Utah’s divorce laws do not specify a minimum period for which spouses need to be separated before filing for divorce. However, spouses do need to understand the state’s residency requirements because they are directly linked to the divorce-filing timeline.
- Residency requirements when the custody of minor children IS NOT AN ISSUE
- Residency requirements when the custody of minor children IS AN ISSUE
- Special residency rules for members of the U.S. armed forces
Residency Requirements When the Custody of Minor Children IS NOT AN ISSUE
Utah’s Code Section 30-3-1 states that before filing for a divorce petition, you or your spouse should have been residing in a single county of Utah for at least three months. If the custody of minor children is not an issue, then either spouse fulfilling this condition can file for a divorce.
For example, suppose you and your spouse were residents of Salt Lake County for a few years. After separation, you moved to Morgan County while your spouse continued to reside in Salt Lake County. In case both you and your spouse are in agreement about the custody of your minor children, or if you do not have any minor children, you are allowed to file a petition for divorce in Salt Lake County because you have resided there for a few years. But if you want to file for divorce in Morgan County, you need to wait for 3 months before petitioning for divorce in its district court.
The reason behind the residency requirements is to ensure that either spouse is not inconvenienced and that the rights of both spouses to access the divorce system are balanced. If the residency requirement was not specified, either spouse could have filed for divorce in a state in which laws favored him/her.
Residency Requirements When the Custody of Minor Children IS AN ISSUE
If there is an issue connected to the custody of minor children, then the law requires that the minor child must reside with at least one of the parents in Utah for a minimum of six months before either spouse files for divorce. However, there is an exception:
Utah’s laws can waive this 6-month waiting period for parents with minor children so long both the parents attend the “Mandatory Education in Divorce and Temporary Separation” course conducted by an approved provider. Or, the parents can simply agree that Utah will take home-state jurisdiction over the children so Utah courts can have authority to make decisions regarding the children.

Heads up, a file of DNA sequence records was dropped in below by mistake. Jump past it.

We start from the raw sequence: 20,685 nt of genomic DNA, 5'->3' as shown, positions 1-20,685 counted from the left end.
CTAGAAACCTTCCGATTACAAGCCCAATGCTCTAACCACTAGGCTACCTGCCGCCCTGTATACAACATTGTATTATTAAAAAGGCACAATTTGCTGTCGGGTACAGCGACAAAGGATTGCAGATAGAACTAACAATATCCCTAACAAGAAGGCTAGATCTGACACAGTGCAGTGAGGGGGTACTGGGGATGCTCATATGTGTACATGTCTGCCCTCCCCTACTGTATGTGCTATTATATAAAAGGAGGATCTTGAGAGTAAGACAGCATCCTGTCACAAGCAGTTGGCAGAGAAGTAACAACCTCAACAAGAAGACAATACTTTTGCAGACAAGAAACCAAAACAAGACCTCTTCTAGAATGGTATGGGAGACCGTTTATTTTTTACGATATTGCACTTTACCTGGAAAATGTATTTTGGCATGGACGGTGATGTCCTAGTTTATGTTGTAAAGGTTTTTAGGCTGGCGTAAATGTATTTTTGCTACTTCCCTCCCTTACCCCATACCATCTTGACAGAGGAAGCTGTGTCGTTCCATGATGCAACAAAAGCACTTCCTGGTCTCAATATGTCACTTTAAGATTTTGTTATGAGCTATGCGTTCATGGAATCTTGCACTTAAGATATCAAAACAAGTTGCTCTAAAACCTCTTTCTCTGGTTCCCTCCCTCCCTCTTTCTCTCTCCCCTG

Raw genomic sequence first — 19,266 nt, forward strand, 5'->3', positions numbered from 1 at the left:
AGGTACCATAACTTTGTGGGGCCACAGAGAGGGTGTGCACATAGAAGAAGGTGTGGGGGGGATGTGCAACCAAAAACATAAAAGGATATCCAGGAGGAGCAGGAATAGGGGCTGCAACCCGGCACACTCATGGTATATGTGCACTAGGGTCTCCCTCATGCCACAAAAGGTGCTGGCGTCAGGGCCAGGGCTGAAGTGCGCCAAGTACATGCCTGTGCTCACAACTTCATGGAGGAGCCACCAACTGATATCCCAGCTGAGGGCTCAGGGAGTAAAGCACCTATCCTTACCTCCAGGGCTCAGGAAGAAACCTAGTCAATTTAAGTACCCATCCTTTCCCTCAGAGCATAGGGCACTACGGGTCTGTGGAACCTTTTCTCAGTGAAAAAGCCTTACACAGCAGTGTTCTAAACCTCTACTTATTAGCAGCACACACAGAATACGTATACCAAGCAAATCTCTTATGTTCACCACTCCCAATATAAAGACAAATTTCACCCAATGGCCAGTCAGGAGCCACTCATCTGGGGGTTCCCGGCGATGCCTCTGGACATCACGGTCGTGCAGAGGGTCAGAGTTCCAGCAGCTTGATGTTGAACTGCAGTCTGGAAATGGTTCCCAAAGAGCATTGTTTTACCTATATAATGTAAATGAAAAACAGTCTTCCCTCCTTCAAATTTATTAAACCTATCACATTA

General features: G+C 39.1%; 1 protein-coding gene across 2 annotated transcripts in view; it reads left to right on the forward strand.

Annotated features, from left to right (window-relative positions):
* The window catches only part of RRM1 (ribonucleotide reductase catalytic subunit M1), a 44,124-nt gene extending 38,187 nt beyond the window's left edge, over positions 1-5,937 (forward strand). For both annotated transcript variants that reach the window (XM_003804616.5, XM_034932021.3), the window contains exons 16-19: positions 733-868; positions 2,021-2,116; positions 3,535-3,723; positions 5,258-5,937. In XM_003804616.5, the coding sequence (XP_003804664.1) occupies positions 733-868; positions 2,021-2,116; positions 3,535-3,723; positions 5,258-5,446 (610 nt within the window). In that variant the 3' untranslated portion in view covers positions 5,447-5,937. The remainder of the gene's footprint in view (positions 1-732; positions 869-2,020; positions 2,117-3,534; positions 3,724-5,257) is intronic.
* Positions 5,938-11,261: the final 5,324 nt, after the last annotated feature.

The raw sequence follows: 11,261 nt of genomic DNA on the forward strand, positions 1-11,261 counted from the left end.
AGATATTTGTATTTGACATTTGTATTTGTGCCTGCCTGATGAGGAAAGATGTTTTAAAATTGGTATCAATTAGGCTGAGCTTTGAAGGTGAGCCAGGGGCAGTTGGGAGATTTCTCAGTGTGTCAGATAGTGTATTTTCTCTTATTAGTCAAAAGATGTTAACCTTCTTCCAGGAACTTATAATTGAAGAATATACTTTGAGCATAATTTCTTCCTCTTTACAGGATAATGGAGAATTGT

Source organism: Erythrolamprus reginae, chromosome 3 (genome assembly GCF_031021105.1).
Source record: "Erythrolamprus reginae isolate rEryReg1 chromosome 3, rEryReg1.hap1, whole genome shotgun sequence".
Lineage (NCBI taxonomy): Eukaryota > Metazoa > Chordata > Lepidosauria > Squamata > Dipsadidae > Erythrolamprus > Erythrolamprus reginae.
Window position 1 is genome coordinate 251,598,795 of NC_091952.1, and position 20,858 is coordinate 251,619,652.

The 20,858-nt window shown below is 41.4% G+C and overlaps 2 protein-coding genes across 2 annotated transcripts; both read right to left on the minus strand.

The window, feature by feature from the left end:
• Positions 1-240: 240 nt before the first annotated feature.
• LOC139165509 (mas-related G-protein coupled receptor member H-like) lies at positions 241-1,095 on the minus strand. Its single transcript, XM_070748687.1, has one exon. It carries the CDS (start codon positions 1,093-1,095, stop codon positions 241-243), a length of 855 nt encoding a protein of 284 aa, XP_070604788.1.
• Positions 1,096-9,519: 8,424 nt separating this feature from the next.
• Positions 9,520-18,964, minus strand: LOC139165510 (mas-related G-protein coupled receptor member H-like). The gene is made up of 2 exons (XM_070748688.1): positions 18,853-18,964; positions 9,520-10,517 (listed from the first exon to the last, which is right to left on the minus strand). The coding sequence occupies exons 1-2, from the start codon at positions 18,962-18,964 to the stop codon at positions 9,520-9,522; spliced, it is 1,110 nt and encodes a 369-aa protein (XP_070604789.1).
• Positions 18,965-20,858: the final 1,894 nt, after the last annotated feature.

In this educational course, parents learn about the various stages of grief in a divorce. They also learn about how children experience divorce based on their age group and understanding of the things going on in their lives, what help children need in adjusting to the divorce, how to communicate with the children, what children should and shouldn’t know, how to promote the child’s self-esteem and boost his morale, how to decrease conflict, how to have a meaningful relationship with children post-divorce, and the monetary and legal implications of divorce.
The course also educates parents about how they can strengthen the marriage, resolve custody or child support issues without petitioning for divorce, the pros and cons of divorce, and the procedures involved in divorce litigation, collaborative divorce, and mediation processes.
Special Residency Rules for Members of the U.S. Armed Forces
If a member of the U.S. armed forces, who is not a legal resident of Utah, wants to file a divorce petition, then the law requires that he/she should be stationed, under military orders, in Utah for three months after filing the divorce petition.
In general, after a spouse files a divorce petition, the soonest a Utah court could grant the divorce, is 30 days after the filing date in cases in which both the spouses mutually agree to each other’s terms. Courts wait for 30 days in the hope that both spouses cool down and reconcile. High-conflict cases or cases in which fault has to be proven can take much longer.